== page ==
April 2018 Column
Led by Gov. Jerry Brown, California’s Labor and Workforce Development Agency released some new numbers on apprenticeship last month. They ought to give working people a good reason to vote on June 5 for candidates who historically have kept workers’ interests foremost in their minds.
Thanks to the commitment from the Governor on down to elected officials at the state and local level, California’s apprentice workforce has climbed to an all-time high of 82,000. Most impressively, the state has added 29,000 new apprentices in just two years. Now, we’re on track to increase the number to 100,000 by 2020. No other state is even close to California’s progress in building the skilled and trained workforce of the future.
These things don’t just happen by accident. They result from focused political activity by labor organizations such as the State Building Trades, aimed at the people who set the policy, pass the laws and enforce the rules.
They are a product of labor’s success in California, supporting political candidates who think first about the needs of working families. We build our relationships with them from the moment that they first run for local office. We get to know them, and they get to know us. By the time they make it to Sacramento, their knowledge of the Building Trades runs through their DNA. They don’t have to be convinced on the issues—a strong economy with fair wages that give working families a chance to own their own homes.
Over the past eight years, these men and women have given us fair hearings in the state’s legislative chambers, as has Gov. Brown and his appointees. They have enacted and enforced pro-worker policies. Their decisions have resulted in higher pay, bolstered pensions and better health care packages, for our members and for all working people, whether they belong to our affiliated unions or not.
These officeholders know that when working people make a decent living, it drives the economy for everybody. They know how crucial it is for California to improve and rebuild its infrastructure, how it provides for the delivery of goods and supports a strong economy. They know that we as a society need to invest in education and health care. They make the hard decisions to prepare for the decades ahead with a healthy, knowledgeable and productive workforce.
In Sacramento, when it comes to officeholders who really care about working people, we are talking about Democrats. We in the Building Trades know that most Democratic officeholders do their jobs with the interests of working people foremost in their minds, on the issues that are most important to us: prevailing wage, job safety, Project Labor Agreements and, of course, apprenticeship.
Democrats had our backs when the prevailing wage came under attack by Republican gubernatorial administrations starting 35 years ago. Democrats understood that without the prevailing wage, unscrupulous construction employers would massively cut workers’ pay. Democrats knew that without the prevailing wage, there would be nothing to stop these employers from reducing workers’ pay to the minimum, with disastrous implications for our 500,000 members who would almost immediately fall into poverty. Without the prevailing wage, the men and women that we represent and the hundreds of thousands more whose pay is uplifted by our work—they all would find their status in California’s blue-collar middle class threatened.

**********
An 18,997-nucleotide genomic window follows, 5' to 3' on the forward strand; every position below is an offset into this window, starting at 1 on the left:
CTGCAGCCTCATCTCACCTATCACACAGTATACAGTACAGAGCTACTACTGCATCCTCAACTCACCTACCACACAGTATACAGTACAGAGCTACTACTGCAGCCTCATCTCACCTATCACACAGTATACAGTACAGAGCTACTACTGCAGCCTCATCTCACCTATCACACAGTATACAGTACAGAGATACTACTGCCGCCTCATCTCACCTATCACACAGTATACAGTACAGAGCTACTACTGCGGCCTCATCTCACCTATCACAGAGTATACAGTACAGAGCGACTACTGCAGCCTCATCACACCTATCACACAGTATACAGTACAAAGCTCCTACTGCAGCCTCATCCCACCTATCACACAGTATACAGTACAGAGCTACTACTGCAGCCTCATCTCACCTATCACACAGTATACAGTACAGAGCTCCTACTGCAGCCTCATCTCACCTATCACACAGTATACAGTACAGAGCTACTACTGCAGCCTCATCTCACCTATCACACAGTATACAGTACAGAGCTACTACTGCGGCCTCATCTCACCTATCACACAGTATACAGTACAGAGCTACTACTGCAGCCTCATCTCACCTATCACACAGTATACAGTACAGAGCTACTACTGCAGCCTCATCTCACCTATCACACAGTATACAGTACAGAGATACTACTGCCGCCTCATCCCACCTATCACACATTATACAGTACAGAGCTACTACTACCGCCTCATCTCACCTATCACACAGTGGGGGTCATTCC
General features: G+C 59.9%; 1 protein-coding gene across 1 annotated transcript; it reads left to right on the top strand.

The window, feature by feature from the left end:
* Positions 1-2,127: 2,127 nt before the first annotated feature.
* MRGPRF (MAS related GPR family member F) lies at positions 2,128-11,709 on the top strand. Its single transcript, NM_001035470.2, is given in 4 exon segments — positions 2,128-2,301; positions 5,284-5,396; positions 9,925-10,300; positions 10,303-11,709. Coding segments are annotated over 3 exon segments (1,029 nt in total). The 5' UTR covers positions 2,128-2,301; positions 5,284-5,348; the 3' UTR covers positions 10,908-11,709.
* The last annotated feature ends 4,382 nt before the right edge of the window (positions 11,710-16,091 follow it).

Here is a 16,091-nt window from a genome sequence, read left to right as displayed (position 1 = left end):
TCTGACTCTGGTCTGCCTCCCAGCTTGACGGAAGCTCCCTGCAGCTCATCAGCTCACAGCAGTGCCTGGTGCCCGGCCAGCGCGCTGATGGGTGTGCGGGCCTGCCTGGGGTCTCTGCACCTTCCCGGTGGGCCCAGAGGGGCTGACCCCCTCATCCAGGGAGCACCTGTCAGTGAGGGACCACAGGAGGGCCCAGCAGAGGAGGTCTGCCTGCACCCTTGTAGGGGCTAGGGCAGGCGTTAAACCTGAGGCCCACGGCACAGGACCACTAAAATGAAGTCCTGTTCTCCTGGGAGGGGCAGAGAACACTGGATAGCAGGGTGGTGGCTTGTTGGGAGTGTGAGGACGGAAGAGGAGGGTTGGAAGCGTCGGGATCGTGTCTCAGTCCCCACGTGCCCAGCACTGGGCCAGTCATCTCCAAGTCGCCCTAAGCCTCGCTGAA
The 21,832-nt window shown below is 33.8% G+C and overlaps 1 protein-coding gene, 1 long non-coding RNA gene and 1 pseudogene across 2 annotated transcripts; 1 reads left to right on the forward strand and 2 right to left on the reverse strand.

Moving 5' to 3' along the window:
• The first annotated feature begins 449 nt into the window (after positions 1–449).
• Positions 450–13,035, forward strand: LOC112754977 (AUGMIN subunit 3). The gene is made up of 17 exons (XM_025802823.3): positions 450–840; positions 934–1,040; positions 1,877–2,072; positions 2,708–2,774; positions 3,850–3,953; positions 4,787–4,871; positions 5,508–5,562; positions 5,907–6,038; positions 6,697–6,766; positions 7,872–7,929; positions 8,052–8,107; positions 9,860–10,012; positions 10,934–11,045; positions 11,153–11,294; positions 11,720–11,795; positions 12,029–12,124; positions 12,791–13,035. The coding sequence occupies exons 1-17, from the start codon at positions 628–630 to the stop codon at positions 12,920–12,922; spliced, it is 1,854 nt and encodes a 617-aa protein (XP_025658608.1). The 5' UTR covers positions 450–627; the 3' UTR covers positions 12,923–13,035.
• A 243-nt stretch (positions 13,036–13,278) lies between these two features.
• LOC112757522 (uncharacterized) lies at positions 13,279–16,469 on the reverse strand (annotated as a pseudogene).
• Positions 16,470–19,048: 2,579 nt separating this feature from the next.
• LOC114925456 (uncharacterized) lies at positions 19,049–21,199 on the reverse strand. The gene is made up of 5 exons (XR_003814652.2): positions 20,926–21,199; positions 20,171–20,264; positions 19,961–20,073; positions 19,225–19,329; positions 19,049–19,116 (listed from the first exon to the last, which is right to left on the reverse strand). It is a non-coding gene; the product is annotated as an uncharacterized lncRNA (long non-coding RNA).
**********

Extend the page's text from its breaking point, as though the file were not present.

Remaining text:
These same Democrats also have stood with the Building Trades in recent decades to build the skilled and trained workforce of the future. We don’t need to tell them that the apprenticeship component is crucial for the construction industry to continue to deliver projects on time, the first time and under budget at the lowest bid.
When we talk about apprenticeship in California we talk about construction. And when we talk about construction apprenticeship, we talk about joint labor-management programs where the Building Trades and other labor organizations partner with the best construction companies in the state.
About three-fourths of California’s apprentices work in construction, and 92 percent of those are in our 230 joint labor-management programs. They earn good wages and gain the skill and training that they need.
These are programs that work, and they work because we do not do them on the cheap. We spend $100 million a year on instruction, to make them the best in the business. We know that it is money well spent. When it comes to the future, apprenticeship is everything. It is the next generation’s training, paid for by the men and women now advancing into well-earned retirement, a generation whose own training was paid for by the generation before it and by all the ones going back to when the Building Trades first took shape in 1901.
We know what can happen when working people are persuaded to vote against their own interests, as they have been by Republican political wolves dressed in sheep’s clothing in states like Michigan, Wisconsin, Missouri and Indiana. Once elected, these politicians turn against the workers whose votes they had courted. So-called “right to work” legislation gets enacted into law, paychecks get smaller and benefits are reduced for all workers. Prevailing wage comes under attack or is outright eliminated. Support for apprenticeship wanes.
As they are in every election, the stakes on June 5 will be very high for working people. To maintain the prevailing wage, to build apprenticeship, to forge the Project Labor Agreements that facilitate fair pay and benefit the skilled and trained workforce of tomorrow, we need to elect representatives at every level of government who believe in working people and who will protect their interests.
Blue-collar workers must vote in support of their paychecks and their families. They should only vote for elected officials that understand their struggles and dreams to own a home, see their kids succeed, and be able to retire with dignity.